cafe espresso with heated milk & toasted rustic italian bread (pane d' altamura)

Author Notes: Not really a recipe, but I wanted to share what has been my breakfast since I was a young girl. A strong shot (or double shot) of freshly brewed espresso with heated milk, add some sugar to taste and serve with rustic Italian bread, toasted until extra crunchy for dipping and soaking in the cafe and milk mixture.cucina di mammina

Serves: approx. 4


  • 1 large stove-top espresso pot
  • freshly ground espresso coffee
  • whole organic milk or lactose free milk
  • sugar to taste
  • 1 loaf of rustic pane d' altmura bread (or any rustic country style bread) heavily toasted
In This Recipe


  1. Brew the espresso coffee in your stovetop pot as directed. Set aside. Slice the bread into 1/2 thick slices and toast until well done and crunchy.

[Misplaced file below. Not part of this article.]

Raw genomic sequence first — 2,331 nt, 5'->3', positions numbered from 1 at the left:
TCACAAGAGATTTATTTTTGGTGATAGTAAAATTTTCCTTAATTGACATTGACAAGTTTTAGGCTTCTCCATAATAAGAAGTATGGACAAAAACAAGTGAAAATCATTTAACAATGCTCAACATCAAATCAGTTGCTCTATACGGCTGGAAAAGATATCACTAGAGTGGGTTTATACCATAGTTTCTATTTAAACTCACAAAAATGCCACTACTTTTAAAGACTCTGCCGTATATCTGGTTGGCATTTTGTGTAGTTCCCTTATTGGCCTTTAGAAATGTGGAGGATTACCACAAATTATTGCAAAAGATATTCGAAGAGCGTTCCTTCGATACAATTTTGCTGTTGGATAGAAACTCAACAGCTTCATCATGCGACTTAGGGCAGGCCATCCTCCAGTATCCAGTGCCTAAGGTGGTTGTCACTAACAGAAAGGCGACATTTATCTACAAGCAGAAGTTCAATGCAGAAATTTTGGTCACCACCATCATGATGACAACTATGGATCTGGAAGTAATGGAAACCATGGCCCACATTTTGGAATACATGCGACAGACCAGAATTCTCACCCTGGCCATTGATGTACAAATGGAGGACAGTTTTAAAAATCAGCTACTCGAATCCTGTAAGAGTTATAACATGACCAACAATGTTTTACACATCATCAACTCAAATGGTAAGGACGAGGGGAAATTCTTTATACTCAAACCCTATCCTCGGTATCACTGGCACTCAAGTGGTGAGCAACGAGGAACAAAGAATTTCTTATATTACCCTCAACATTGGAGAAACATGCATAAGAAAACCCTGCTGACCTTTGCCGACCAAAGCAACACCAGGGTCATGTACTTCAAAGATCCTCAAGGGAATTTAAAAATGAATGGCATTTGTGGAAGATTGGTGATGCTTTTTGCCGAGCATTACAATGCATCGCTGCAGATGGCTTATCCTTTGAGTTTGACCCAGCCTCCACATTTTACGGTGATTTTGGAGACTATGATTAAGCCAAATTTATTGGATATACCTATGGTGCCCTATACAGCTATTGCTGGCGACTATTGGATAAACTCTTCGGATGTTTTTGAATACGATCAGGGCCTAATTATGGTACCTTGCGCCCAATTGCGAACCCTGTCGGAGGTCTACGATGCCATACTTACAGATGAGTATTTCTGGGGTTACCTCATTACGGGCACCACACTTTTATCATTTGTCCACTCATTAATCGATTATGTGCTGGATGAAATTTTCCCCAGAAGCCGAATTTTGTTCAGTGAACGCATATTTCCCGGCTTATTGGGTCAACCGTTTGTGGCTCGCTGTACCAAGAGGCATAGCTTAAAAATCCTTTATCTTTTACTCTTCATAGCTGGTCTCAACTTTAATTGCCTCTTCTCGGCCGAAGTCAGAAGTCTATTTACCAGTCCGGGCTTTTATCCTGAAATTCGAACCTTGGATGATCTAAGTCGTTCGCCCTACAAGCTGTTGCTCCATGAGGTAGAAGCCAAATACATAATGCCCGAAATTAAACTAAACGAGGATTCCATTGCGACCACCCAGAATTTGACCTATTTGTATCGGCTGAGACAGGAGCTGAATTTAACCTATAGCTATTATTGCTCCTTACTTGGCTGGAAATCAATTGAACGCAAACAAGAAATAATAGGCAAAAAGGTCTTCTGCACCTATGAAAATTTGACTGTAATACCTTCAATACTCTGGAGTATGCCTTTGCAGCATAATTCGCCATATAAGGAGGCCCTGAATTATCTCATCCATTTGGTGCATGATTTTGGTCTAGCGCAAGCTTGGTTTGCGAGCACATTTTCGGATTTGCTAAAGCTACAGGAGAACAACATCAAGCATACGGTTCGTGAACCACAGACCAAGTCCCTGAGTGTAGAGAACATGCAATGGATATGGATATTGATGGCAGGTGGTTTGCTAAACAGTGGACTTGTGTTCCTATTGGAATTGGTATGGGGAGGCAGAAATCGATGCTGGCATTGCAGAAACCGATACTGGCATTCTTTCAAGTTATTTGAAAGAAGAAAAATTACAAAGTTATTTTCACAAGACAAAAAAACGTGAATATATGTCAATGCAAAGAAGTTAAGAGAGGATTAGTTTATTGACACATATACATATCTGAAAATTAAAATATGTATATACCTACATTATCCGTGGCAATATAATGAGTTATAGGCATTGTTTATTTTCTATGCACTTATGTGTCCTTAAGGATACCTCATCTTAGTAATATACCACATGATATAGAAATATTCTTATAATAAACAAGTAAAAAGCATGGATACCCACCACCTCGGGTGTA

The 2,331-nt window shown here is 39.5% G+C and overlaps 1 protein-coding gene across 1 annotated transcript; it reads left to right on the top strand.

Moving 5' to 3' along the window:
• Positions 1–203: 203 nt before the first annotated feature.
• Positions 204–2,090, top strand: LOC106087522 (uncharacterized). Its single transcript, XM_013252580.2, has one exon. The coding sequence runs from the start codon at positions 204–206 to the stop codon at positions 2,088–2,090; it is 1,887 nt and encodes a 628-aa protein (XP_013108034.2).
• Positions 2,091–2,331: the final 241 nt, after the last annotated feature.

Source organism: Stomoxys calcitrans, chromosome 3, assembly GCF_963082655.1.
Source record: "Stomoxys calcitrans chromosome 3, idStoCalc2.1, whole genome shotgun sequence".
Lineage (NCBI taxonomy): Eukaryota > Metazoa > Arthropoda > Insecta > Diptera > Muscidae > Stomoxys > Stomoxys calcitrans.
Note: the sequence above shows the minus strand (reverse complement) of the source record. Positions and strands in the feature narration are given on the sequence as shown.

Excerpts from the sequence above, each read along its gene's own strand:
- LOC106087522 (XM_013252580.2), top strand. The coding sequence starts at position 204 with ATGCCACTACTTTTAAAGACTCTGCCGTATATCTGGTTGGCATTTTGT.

2. Heat milk for the amount of guests you are serving (I use approx. 1/2 to 3/4 cups for me; adjust per individual taste.) Do NOT overheat or boil the milk; just bring to heat until steaming and remove from heat and set aside.
  3. Combine the heated milk and espresso in each cup and allow guests to sweeten to their personal taste. Serve immediately with the toasted bread for soaking and dipping with large spoons.
  4. Note: My famiglia refers to this as "la zuppa" and we would make this often, served to both the young and old at our table.

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Reviews (3) Questions (0)

3 Reviews

Danielle.scott14 November 28, 2018
Hi! I was searching for this because it randomly popped in my mind. My Italian family made this all the time growing up. Love that you guys called it zuppa - we were NOT as classy and called it Dunkin’ Toast. Unfortunately my (non-Italian) husband doesn’t get I’ll make some and eat it all to myself :)
Al C. April 24, 2018
I know exactly what this is and my parents always called it "zuppa", I used the same bread as you but diced (as big as a pingpong ball? ok I know it's round not square). From Canada.
Tony February 4, 2018
I have had this regularly for breakfast since been a small child, brought up with Italian parents! We used just call it “pane e cafe”<br />Tony<br />North Yorkshire